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for bona fide extras. [Note 9] Generally, a failure by the contractor to invoke its remedies under the agreement and Blue Book will preclude all relief (Lewis v. Commonwealth, 332 Mass. 4, 5-6 [1954]; State Line Contractors, Inc. v. Commonwealth, 356 Mass. at 316-319), unless the contractor can demonstrate that the particular claim falls outside the contract, and because of the agency's conduct, constitutes a true breach. United States v. Utah Constr. Mining Co., 384 U.S. at 404-405, 412-413. If any claim arises from the contractor's wilful and substantial deviation from the plans and specifications, there can be no recovery without a showing of compliance with the requirements of G. L. c. 30, Section 39I (see note 7, supra). See Morse v. Boston, 253 Mass. 247, 252-253 (1925); Albre Marble & Tile Co. v. Goverman, 353 Mass. 546, 550 (1968); Rep. A.G., Pub. Doc. No. 12, at 126-128 (1964). This statute establishes a clear legislative policy that "those who engage in public contracts . . . [must] act in strict accord with their undertakings . . . ." Albre Marble & Tile Co. v. Goverman, 353 Mass. at 549. To the degree, however, that the claim does not arise from such a wilful and substantial deviation, the contractor may recover if he can show that the public agency has waived or excused compliance with the terms of the contract (see, for example, Costonis v. Medford Housing Authy., 343 Mass. 108, 113 [1961]; Powell's Gen. Contr. Co. v. Marshfield Housing Authy., 7 Mass. App. Ct. 763, 766-768 (1979) [waiver]; D. Federico Co. v. New Bedford Redev. Authy., ante 141, 143-144 [1980] [excuse]). If

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the claims are found to involve changes in or additions to the work under the contract, inquiry must also be made whether the appropriation requirements of G. L. c. 44, Section 31, have been complied with. See Dyer v. Boston, 272 Mass. 265, 274 (1930); Continental Constr. Co. v. Lawrence, 297 Mass. 513, 514-516 (1937); Duff v. Southbridge, 325 Mass. 224, 228 (1950); Rich & Son Constr. Co. v. Saugus, 355 Mass. 304, 306-307 (1969); Arthur R. Murphy, AIA, & Associates v. Brockton, 364 Mass. 377, 380 (1973). Cf. Lawrence v. Falzarano, 380 Mass. 18, 24-26 (1980), involving G. L. c. 44, Section 31C.

Moreover, if the contractor argues (as it does here) that the agency waived compliance with the contract's provisions, it is incumbent on it to show not only that G. L. c. 30, Section 39I, is inapplicable, but also that there was clear, decisive, and unequivocal conduct on the part of an authorized representative of the agency indicating that it would not insist on adherence to the agreement. [Note 10] Cashman v. Boston, 190 Mass. 215, 218-219 (1906). Millen v. Boston, 217 Mass. 471, 472-473 (1914). Lewis v. Commonwealth, 332 Mass. at 6, and cases cited. Savignano v. Gloucester Housing Authy., 344 Mass. 668, 671-672 (1962). These principles would apply in kind to consideration of the city's argument that Salvucci waived any enforceable contract claims that it possessed. Finally, the question of economic duress, if reached, is to be examined in light of the discussion of that subject in the recent decision of International Underwater Contractors, Inc. v. New England Tel. & Tel. Co., 8 Mass. App. Ct. 340 (1979).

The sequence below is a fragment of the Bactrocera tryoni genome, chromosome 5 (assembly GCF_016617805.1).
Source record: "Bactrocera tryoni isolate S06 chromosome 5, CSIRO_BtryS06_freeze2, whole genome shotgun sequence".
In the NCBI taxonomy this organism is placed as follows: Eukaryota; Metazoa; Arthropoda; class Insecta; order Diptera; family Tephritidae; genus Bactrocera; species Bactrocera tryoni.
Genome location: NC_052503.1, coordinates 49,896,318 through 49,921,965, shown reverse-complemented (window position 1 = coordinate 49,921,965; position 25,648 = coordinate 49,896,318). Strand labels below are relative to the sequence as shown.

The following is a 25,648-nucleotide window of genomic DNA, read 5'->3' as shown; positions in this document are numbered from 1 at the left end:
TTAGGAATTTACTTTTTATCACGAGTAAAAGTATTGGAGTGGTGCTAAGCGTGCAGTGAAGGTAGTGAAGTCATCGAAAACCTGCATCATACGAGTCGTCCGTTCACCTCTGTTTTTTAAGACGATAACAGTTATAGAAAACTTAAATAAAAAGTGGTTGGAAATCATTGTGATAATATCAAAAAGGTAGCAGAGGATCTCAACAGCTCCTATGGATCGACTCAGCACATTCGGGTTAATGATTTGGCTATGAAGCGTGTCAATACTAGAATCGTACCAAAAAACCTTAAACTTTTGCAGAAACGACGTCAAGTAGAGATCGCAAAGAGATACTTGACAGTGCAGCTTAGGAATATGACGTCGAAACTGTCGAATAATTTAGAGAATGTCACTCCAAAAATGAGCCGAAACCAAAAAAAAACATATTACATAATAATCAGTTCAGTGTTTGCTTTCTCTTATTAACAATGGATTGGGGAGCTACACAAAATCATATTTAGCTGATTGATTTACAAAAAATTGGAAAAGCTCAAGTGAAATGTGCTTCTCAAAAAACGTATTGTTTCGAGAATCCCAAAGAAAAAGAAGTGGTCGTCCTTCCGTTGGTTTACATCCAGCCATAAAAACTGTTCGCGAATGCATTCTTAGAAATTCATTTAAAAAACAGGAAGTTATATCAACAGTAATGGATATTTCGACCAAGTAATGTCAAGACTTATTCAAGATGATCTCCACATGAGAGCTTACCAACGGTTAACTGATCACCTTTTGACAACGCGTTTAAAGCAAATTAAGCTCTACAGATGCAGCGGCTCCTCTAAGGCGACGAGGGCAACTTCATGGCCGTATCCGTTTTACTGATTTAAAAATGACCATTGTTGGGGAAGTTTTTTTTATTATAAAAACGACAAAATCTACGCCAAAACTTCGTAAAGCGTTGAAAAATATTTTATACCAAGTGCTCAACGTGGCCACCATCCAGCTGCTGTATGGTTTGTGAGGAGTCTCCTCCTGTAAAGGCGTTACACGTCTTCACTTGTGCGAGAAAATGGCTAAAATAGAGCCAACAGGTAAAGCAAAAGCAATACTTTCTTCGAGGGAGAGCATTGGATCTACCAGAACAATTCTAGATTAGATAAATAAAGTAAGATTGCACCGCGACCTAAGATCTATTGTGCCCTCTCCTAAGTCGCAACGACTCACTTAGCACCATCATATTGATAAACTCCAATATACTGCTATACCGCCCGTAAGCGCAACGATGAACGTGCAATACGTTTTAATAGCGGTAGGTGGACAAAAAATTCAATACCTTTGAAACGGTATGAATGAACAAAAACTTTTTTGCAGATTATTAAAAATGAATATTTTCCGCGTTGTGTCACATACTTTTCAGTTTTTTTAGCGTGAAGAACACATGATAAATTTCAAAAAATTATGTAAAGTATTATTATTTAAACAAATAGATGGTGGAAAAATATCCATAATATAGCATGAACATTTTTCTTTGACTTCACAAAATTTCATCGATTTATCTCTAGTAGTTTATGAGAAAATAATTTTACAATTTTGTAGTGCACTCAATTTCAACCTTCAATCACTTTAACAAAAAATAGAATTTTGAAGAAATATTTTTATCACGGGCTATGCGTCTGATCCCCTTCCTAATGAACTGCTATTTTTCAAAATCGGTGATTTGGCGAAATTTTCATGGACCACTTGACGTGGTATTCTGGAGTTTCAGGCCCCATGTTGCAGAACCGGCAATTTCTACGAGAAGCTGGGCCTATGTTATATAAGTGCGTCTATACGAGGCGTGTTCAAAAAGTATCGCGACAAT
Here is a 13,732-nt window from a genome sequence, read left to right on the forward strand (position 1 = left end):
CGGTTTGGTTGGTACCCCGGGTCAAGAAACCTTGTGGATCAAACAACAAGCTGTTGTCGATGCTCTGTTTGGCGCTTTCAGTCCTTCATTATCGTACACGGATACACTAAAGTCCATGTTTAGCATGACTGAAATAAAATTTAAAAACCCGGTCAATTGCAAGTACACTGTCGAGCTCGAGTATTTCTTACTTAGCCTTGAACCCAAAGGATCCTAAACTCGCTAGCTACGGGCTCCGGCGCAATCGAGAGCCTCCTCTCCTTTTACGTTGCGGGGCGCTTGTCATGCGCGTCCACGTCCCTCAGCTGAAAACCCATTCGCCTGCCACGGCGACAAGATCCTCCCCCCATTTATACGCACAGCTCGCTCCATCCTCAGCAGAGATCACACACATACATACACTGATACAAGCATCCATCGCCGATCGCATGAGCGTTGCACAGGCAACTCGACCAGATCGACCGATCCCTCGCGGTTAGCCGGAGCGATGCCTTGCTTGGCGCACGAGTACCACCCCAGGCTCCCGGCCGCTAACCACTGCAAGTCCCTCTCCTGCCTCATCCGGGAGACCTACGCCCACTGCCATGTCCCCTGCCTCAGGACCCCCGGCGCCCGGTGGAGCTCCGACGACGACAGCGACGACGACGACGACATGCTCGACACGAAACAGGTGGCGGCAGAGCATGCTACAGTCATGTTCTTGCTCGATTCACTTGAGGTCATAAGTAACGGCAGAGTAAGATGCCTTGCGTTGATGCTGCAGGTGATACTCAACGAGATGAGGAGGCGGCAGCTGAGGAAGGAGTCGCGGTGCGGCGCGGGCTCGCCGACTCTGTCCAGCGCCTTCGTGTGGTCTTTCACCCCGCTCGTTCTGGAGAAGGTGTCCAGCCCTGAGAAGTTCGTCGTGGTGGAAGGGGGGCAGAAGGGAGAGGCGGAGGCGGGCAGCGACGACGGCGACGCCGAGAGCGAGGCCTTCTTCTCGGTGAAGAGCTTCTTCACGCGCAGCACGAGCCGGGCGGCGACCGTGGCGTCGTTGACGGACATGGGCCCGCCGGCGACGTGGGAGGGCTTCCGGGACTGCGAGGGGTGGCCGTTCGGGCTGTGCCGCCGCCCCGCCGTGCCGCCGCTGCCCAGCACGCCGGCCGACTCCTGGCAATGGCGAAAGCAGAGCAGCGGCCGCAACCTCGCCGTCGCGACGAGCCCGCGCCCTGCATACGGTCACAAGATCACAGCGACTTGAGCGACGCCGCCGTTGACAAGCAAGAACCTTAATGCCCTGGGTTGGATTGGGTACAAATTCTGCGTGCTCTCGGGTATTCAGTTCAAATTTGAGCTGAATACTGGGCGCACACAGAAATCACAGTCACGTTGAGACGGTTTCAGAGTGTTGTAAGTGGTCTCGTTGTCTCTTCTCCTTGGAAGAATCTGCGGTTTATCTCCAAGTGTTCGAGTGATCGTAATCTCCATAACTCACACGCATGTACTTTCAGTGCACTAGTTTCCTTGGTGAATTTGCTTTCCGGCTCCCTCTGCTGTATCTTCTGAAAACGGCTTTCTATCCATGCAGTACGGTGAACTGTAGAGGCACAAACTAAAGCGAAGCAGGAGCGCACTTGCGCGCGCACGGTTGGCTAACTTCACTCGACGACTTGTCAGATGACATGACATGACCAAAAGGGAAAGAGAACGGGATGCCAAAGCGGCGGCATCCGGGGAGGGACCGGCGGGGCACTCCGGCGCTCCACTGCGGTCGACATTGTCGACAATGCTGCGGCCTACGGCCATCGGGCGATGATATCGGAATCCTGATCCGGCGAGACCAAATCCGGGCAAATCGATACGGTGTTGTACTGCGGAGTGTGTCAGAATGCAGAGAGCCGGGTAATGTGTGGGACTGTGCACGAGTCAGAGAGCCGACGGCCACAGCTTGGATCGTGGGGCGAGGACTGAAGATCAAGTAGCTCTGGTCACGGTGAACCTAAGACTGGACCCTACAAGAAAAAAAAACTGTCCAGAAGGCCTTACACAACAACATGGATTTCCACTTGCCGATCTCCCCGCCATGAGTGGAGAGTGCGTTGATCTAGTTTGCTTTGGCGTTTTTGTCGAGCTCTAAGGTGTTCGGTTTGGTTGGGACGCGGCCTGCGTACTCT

3. This case, as have many others before it, illustrates that the experience with references to masters has not been a happy one. Stripped of excess baggage, this case involves questions of contract interpretation and construction which

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have always been better left to a judge than a master. See D. Federico Co. v. New Bedford Redev. Authy., supra at 143, and cases cited; Stock & Grove, Inc. v. United States, 493 F.2d 629, 645 (Ct. Cl. 1974). A trial before a judge would supply us with a record containing findings of fact on all the essential issues, and the underlying evidence including the important exhibits. With the Superior Court now fully staffed and with congestion in the civil dockets beginning to lessen, the primary reason for the use of masters to settle facts in civil cases has lost most of its force. See Reardon, Civil Docket Congestion -- A Massachusetts Answer, 39 B. U. Law Rev. 297, 308-310 (1959). Other arguments in support of the practice are outweighed by the delay, extra expense and frustration that inevitably results. [Note 11] The device of sending cases out to be heard by a busy lawyer has been the subject of steady criticism by the Supreme Judicial Court (see O'Brien v. Dwight, 363 Mass. 256, 279-280 [1973]; Jet Spray Cooler, Inc. v. Crampton, 377 Mass. 159, 161-163 [1979]) and divests the litigants of their right to have a trial by the court. Only special circumstances should justify a reference. Such references may include construction cases where an inordinate amount of court time will be spent sorting out tedious details. Apart from these cases, references should not be considered [Note 12] because (as in the case here) we think a judge armed with pretrial memoranda and a sharp pencil is in a far better position than a master to separate the lawsuit's wheat from its chaff and to bring the case to an orderly and fair conclusion.

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Paragraph one of the judgment is reversed. The orders adopting the master's report, overruling the city's objections, and denying its several motions are reversed. The action is to stand for further proceedings in the Superior Court consistent with this opinion.

So ordered.


[Note 1] The city does not attack that part of the judgment dismissing its counterclaim seeking damages for Salvucci's late completion of the contract. The city's appeal from the denial of its motion for attorney's fees and costs pursuant to G. L. c. 231, Section 6F, inserted by St. 1976, c. 233, Section 1, has not been briefed or argued, and is considered waived. Mass.R.A.P. 16(a)(4), as amended, 367 Mass. 921 (1975).